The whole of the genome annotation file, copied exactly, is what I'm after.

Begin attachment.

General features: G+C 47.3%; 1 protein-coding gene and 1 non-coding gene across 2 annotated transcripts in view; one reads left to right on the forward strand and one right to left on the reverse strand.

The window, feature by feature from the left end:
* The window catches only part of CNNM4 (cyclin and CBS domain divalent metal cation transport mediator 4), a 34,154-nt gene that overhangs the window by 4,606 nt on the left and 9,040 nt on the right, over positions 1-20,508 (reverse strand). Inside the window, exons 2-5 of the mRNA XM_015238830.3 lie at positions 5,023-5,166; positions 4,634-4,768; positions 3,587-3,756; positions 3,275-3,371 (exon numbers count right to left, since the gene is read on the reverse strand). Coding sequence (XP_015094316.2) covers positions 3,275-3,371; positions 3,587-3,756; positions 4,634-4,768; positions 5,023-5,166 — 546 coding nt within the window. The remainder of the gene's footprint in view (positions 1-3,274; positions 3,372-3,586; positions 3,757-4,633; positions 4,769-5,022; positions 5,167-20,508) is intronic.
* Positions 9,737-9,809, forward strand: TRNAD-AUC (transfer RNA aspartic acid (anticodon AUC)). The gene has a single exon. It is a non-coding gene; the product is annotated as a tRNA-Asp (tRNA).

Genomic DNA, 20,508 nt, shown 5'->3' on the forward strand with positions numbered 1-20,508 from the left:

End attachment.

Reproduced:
General features: G+C 47.3%; 1 protein-coding gene and 1 non-coding gene across 2 annotated transcripts in view; one reads left to right on the forward strand and one right to left on the reverse strand.

The window, feature by feature from the left end:
* The window catches only part of CNNM4 (cyclin and CBS domain divalent metal cation transport mediator 4), a 34,154-nt gene that overhangs the window by 4,606 nt on the left and 9,040 nt on the right, over positions 1-20,508 (reverse strand). Inside the window, exons 2-5 of the mRNA XM_015238830.3 lie at positions 5,023-5,166; positions 4,634-4,768; positions 3,587-3,756; positions 3,275-3,371 (exon numbers count right to left, since the gene is read on the reverse strand). Coding sequence (XP_015094316.2) covers positions 3,275-3,371; positions 3,587-3,756; positions 4,634-4,768; positions 5,023-5,166 — 546 coding nt within the window. The remainder of the gene's footprint in view (positions 1-3,274; positions 3,372-3,586; positions 3,757-4,633; positions 4,769-5,022; positions 5,167-20,508) is intronic.
* Positions 9,737-9,809, forward strand: TRNAD-AUC (transfer RNA aspartic acid (anticodon AUC)). The gene has a single exon. It is a non-coding gene; the product is annotated as a tRNA-Asp (tRNA).

Genomic DNA, 20,508 nt, shown 5'->3' on the forward strand with positions numbered 1-20,508 from the left: